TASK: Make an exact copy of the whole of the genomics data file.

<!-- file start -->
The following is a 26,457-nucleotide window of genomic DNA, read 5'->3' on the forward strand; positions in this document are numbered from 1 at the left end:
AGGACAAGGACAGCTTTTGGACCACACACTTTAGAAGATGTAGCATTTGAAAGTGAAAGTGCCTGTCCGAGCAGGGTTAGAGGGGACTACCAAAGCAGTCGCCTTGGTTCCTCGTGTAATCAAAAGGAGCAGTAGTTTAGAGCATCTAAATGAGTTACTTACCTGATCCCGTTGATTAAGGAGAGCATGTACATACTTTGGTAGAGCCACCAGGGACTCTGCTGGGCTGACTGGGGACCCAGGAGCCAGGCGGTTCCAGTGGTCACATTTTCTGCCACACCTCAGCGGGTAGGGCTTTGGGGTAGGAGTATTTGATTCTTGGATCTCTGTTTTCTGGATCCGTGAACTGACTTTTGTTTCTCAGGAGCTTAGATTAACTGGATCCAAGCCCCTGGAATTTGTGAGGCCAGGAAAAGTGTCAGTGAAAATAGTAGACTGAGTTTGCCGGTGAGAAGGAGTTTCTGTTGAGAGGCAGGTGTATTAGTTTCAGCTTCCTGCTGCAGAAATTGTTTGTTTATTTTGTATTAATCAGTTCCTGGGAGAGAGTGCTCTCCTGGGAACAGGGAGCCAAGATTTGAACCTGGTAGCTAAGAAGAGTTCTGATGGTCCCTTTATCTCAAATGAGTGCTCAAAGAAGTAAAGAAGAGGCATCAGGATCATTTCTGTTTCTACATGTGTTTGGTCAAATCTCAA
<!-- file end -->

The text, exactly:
The following is a 26,457-nucleotide window of genomic DNA, read 5'->3' on the forward strand; positions in this document are numbered from 1 at the left end:
AGGACAAGGACAGCTTTTGGACCACACACTTTAGAAGATGTAGCATTTGAAAGTGAAAGTGCCTGTCCGAGCAGGGTTAGAGGGGACTACCAAAGCAGTCGCCTTGGTTCCTCGTGTAATCAAAAGGAGCAGTAGTTTAGAGCATCTAAATGAGTTACTTACCTGATCCCGTTGATTAAGGAGAGCATGTACATACTTTGGTAGAGCCACCAGGGACTCTGCTGGGCTGACTGGGGACCCAGGAGCCAGGCGGTTCCAGTGGTCACATTTTCTGCCACACCTCAGCGGGTAGGGCTTTGGGGTAGGAGTATTTGATTCTTGGATCTCTGTTTTCTGGATCCGTGAACTGACTTTTGTTTCTCAGGAGCTTAGATTAACTGGATCCAAGCCCCTGGAATTTGTGAGGCCAGGAAAAGTGTCAGTGAAAATAGTAGACTGAGTTTGCCGGTGAGAAGGAGTTTCTGTTGAGAGGCAGGTGTATTAGTTTCAGCTTCCTGCTGCAGAAATTGTTTGTTTATTTTGTATTAATCAGTTCCTGGGAGAGAGTGCTCTCCTGGGAACAGGGAGCCAAGATTTGAACCTGGTAGCTAAGAAGAGTTCTGATGGTCCCTTTATCTCAAATGAGTGCTCAAAGAAGTAAAGAAGAGGCATCAGGATCATTTCTGTTTCTACATGTGTTTGGTCAAATCTCAA